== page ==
Tower (Sears Brand) 620 Pan

Discussion in 'Black and White' started by vonjake-o, Mar 4, 2007.

  1. I have a new old stock roll of Tower Film 620 Pan No. 7107 process before July
    1961. It has an emulsion number of 2145100 and was made in Belguim. The
    included paper work has a bunch of different daylight film speed ratings: ASA
    80, Weston 64, G.E. 100, Ame Sheiner 31.

    Does anybody have experience with older films like this and have some guidance
    as to what ISO to shoot at and what developers to use? I think it would be
    fun to shoot. It was included in a bag of flash bulbs that I bought at an
    antique store for $5.

    I also have some 2 rolls of Jet Age 620 Color negative film dated July 1965.
    It says "film will be damaged on ordinary developing equipment"
    "This film must be developed by photomation film lab on our special equipment
    or returned to our national hqs"

    Would this film be any good after all these years?
  2. Forget about the color film. It's doubtful that you can find out what process it uses, and the colors will be way off anyway after all these years. Agfa and 3M made private label color film in the 1960's.

    I think that the B&W film is most likely made by Gavaert, a Belgian company. They merged with Agfa towards the late 1960's. They made a film of about that ASA (now called ISO)that was widely available under private labels. Walgreens drug stores used to sell 3-packs under their name for 89 cents. Pro shops would sell you a box of 100 rolls, foil wrapped but not individually boxed, for as little as $15.00.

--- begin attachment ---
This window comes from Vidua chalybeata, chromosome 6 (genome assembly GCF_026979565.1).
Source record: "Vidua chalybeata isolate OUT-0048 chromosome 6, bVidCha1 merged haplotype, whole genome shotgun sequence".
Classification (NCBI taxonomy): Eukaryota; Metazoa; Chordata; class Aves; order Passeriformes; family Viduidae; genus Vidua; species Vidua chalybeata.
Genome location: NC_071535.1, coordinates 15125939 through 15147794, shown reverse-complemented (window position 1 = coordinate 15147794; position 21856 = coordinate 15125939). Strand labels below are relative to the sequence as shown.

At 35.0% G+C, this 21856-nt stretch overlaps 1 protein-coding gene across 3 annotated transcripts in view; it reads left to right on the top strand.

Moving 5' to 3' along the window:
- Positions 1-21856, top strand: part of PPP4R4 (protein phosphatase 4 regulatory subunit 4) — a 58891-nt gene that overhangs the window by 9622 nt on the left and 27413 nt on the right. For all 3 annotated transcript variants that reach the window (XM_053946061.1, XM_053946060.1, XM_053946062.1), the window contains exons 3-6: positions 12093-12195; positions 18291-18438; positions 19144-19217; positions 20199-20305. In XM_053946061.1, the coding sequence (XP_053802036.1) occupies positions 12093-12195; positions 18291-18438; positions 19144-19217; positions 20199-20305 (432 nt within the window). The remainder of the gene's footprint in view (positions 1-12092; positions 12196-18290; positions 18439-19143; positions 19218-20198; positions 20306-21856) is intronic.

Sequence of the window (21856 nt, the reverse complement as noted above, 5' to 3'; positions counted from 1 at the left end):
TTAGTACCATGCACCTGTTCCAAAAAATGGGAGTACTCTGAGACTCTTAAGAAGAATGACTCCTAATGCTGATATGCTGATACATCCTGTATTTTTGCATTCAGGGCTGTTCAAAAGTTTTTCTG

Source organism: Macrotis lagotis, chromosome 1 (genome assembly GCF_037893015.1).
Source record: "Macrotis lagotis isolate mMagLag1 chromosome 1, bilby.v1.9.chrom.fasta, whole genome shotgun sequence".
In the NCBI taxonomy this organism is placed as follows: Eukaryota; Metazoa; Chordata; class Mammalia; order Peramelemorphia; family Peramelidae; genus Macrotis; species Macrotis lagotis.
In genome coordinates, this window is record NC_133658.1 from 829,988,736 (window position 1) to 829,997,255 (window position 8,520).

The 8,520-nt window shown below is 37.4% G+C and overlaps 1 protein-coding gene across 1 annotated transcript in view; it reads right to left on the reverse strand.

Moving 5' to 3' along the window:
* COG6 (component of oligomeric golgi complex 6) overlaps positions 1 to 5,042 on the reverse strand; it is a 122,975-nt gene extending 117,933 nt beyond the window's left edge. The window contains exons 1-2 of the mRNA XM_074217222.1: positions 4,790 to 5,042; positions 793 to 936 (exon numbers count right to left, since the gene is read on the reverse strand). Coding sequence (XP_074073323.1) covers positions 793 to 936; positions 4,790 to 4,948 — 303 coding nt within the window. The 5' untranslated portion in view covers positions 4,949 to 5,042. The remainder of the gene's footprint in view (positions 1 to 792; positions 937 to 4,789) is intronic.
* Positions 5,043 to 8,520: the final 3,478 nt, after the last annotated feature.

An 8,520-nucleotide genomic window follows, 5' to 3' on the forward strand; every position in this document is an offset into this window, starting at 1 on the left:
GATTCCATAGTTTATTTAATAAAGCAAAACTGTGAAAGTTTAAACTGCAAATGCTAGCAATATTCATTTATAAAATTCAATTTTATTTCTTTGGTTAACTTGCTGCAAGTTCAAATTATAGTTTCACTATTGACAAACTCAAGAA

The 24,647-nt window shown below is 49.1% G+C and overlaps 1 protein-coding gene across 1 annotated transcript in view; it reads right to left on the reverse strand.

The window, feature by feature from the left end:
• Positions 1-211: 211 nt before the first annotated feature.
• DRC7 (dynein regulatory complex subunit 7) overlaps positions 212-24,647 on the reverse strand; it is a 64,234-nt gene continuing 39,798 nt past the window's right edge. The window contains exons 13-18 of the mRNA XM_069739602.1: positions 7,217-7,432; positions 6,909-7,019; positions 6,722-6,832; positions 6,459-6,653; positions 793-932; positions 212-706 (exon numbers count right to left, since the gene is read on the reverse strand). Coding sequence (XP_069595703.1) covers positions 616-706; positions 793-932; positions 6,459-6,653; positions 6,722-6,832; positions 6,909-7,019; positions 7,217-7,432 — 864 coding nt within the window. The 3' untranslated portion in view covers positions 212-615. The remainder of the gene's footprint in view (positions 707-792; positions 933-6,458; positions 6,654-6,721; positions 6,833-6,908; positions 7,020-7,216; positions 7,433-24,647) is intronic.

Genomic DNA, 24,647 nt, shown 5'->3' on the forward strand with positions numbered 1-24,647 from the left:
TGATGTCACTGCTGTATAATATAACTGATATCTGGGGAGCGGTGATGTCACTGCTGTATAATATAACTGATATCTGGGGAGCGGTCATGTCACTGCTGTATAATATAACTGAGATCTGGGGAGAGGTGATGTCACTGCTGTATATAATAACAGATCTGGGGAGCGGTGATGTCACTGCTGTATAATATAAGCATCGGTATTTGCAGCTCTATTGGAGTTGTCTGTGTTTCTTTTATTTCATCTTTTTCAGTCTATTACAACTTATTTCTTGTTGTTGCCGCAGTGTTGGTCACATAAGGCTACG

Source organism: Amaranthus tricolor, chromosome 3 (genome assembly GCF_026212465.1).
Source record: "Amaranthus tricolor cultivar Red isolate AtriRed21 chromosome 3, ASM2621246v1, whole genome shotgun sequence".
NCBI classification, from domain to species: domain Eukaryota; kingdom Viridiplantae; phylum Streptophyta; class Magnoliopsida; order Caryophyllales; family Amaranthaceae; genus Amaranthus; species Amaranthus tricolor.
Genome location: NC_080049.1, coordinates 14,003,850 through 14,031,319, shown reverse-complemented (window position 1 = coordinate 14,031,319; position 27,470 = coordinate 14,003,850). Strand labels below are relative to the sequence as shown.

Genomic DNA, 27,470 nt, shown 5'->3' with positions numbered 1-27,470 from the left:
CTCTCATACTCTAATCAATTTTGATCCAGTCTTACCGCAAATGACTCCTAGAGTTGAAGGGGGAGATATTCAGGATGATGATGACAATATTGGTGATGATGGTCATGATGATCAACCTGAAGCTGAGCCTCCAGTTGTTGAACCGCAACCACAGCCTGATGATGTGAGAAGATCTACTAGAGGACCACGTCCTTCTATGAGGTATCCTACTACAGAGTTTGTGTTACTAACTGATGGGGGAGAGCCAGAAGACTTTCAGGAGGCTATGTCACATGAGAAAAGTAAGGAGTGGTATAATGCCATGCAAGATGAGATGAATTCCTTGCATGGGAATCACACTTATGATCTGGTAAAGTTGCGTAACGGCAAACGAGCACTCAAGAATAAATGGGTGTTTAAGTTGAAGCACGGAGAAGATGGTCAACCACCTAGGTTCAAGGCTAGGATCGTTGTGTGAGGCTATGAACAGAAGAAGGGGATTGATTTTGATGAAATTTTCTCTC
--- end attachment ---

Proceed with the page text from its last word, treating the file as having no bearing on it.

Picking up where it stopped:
It was actually pretty decent film and a lot of pros used it for weddings and about anything else you were likely to shoot with a twin lens reflex.

    ASA numbers and ISO numbers are the same, but about 1970 they removed the "safety factor" which always resulted in slight over exposure. If it was new film an ISO of perhaps 125 would be on target. After all these years it will have lost speed and probably be fogged from cosmic radiation. You might be able to sell those rolls to a collector but you'd be wasting your time trying to use them.
  3. It could be that the color film is motion picture negative stock, like that lab out on the west coast used to sell. You had to return it to them for processing, as well. Local labs wouldn't run it because it would damage their machines. I can't think of their name anymore. They packaged some movie film (Eastman Color, I guess) in their own cassettes with their house brand.

    The best thing to do with it is to put it on the vintage display section of your mantle, next to the box of Anscochrome and the Miranda SLR.
  4. The most valuable parts of any of that old film are the 620 spools it is wrapped around. Keep the rolls as collectables if you like, but you can load a spool of 120 film onto the old reels and use it in one of those really old Kodak brownies or folders.
  5. Rob,

    The lab you are thinking of was "Seattle Film Works".
  6. He said the color was 620, not 35mm like movie stock. Yup, those 620 spools are valuable! The Kodak Medalist, a sophisticated pro camera with a great lens, used 620 film. Kodak was trying to get the world to switch to 620 in the 1950's.